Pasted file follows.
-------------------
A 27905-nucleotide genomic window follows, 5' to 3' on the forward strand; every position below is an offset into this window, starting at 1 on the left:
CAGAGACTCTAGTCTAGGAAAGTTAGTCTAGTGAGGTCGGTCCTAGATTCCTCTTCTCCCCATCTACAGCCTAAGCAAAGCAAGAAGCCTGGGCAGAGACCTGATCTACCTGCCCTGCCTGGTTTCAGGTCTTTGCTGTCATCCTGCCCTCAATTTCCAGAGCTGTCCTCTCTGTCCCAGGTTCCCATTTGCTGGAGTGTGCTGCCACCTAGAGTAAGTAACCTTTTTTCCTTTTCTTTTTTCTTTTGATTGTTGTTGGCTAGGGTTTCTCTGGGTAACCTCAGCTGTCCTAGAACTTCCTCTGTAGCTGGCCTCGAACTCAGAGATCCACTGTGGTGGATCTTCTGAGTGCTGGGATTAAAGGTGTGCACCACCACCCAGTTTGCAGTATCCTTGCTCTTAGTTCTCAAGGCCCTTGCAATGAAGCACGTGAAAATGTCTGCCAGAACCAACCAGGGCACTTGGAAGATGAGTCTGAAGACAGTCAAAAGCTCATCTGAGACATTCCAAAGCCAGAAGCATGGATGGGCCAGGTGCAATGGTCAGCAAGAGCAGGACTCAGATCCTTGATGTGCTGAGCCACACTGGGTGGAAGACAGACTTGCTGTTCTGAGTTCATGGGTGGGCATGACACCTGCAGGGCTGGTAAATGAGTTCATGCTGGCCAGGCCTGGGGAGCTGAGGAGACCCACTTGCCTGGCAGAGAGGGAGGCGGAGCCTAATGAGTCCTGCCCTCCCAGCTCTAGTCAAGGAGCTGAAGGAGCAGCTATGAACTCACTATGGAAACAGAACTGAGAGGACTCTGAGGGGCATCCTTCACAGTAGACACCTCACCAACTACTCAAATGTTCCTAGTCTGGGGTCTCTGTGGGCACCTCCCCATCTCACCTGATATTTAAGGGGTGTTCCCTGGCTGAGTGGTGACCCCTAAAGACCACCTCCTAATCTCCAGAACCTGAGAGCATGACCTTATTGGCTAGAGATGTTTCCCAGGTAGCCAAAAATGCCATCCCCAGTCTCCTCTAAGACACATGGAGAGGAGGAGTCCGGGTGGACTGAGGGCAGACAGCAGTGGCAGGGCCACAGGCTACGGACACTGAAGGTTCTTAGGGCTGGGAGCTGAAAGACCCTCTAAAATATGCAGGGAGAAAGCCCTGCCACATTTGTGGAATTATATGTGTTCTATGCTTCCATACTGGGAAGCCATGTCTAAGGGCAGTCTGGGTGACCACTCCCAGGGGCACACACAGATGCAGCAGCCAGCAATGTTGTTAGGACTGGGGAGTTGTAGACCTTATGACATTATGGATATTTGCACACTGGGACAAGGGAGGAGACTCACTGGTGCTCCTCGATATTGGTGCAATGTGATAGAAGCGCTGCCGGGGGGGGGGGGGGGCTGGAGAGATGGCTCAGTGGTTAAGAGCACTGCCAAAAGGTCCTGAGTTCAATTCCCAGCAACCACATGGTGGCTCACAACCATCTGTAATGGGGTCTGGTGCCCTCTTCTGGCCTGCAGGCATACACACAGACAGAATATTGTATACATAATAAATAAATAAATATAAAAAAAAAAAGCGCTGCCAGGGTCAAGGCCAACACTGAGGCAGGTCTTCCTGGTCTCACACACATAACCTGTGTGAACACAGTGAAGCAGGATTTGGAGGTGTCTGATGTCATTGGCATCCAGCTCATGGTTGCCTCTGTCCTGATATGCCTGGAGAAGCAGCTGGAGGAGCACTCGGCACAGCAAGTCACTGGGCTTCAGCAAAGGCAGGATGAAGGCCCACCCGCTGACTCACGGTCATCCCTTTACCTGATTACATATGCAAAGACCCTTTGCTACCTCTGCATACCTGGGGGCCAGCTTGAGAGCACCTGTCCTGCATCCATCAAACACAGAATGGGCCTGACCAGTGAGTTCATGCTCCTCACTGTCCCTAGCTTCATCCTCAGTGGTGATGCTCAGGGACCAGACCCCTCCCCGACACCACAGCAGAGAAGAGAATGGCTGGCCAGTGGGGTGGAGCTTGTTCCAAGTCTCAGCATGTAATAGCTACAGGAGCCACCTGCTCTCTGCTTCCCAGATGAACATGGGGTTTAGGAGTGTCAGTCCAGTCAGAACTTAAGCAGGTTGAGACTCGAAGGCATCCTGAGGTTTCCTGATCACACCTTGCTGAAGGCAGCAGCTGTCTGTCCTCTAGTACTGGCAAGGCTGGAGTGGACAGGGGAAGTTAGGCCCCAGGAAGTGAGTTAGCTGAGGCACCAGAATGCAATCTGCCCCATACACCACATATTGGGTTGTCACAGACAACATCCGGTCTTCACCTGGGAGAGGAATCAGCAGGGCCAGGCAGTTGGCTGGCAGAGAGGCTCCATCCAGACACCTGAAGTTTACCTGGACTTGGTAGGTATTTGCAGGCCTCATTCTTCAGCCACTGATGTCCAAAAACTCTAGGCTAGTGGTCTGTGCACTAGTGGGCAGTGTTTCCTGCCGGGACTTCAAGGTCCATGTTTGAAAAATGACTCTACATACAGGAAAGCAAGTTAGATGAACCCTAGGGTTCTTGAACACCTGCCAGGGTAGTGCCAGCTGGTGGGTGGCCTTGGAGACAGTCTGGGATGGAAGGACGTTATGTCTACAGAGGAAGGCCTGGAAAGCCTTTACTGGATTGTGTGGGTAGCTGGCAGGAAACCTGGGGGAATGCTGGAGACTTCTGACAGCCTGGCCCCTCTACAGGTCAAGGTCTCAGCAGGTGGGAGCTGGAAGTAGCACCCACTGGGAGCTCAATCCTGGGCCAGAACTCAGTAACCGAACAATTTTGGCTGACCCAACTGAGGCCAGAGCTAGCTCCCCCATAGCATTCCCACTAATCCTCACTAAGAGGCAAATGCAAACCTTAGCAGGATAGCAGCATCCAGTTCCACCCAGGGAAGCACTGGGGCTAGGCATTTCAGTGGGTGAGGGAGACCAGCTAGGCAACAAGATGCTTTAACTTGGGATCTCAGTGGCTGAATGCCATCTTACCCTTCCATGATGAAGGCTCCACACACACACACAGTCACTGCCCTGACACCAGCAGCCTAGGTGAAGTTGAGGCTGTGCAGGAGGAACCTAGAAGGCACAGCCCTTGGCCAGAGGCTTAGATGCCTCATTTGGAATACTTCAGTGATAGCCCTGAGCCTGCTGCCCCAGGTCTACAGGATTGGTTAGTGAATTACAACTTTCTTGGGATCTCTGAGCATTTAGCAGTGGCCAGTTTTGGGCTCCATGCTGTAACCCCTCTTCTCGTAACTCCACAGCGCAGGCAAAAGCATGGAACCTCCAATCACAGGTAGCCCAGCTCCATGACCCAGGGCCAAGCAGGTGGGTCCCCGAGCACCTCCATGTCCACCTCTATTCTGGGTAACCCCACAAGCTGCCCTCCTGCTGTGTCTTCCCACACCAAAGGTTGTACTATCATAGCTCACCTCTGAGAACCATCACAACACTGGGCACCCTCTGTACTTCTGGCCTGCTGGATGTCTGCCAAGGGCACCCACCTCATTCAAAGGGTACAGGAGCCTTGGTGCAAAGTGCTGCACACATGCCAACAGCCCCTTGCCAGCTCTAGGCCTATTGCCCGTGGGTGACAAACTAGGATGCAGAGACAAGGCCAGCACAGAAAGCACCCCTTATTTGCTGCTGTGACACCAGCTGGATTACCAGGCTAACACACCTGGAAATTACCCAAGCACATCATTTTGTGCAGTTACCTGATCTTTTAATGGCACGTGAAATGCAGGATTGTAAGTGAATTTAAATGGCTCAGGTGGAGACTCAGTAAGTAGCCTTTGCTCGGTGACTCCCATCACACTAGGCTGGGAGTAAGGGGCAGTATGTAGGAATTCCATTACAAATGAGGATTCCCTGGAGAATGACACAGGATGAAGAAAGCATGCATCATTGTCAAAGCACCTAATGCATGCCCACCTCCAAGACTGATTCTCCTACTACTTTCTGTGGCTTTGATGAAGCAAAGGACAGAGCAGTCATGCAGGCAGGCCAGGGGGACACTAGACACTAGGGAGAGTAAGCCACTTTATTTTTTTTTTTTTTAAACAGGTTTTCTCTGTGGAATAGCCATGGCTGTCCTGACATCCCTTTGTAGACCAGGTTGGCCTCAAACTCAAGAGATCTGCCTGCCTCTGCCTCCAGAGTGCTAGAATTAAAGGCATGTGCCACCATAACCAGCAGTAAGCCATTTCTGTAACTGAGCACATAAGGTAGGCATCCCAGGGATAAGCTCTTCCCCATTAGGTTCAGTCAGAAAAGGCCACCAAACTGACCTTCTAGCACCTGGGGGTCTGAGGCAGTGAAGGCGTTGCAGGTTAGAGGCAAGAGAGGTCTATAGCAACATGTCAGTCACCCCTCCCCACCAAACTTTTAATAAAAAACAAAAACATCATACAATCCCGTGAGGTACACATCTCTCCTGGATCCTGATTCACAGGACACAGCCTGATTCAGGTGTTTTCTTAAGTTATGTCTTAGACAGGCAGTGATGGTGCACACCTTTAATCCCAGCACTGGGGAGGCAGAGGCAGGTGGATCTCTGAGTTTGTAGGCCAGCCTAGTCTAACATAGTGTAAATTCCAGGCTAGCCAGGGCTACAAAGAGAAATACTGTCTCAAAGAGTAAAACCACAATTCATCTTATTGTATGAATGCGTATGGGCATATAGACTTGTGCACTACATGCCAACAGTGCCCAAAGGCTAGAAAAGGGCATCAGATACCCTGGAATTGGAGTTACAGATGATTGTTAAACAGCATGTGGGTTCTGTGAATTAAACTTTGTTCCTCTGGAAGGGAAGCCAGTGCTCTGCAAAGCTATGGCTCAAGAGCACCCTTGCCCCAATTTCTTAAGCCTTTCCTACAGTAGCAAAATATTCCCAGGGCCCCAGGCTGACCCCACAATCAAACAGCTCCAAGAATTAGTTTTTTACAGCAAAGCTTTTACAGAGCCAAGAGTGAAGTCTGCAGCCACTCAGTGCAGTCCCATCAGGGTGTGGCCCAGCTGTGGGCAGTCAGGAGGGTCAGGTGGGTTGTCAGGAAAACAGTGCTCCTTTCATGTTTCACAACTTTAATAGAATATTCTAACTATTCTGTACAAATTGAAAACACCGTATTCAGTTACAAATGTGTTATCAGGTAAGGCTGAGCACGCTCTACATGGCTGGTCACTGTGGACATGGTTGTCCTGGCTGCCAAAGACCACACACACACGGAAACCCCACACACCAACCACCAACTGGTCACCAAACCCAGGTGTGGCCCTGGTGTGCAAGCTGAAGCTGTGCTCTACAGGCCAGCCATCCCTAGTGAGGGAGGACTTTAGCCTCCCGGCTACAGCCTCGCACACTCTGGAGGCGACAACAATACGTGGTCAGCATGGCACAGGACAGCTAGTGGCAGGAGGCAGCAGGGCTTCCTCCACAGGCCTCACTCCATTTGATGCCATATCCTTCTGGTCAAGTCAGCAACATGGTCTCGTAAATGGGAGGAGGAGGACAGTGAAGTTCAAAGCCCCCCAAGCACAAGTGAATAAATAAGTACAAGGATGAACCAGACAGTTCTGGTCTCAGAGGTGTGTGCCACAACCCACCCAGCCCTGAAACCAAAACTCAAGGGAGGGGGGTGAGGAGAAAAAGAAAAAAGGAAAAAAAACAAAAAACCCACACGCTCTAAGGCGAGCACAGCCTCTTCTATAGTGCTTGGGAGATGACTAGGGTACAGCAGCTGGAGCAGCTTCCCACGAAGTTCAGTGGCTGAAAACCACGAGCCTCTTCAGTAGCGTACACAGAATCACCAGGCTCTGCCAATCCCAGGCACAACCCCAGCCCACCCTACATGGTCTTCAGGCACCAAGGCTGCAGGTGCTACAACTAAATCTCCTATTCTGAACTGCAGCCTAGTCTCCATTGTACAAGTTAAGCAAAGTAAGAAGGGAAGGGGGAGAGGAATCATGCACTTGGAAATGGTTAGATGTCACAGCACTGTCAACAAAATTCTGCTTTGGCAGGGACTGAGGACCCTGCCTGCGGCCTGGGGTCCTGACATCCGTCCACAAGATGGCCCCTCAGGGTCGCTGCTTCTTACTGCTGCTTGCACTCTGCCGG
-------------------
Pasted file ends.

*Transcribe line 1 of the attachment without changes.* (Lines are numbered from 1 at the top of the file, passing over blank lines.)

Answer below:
A 27905-nucleotide genomic window follows, 5' to 3' on the forward strand; every position below is an offset into this window, starting at 1 on the left: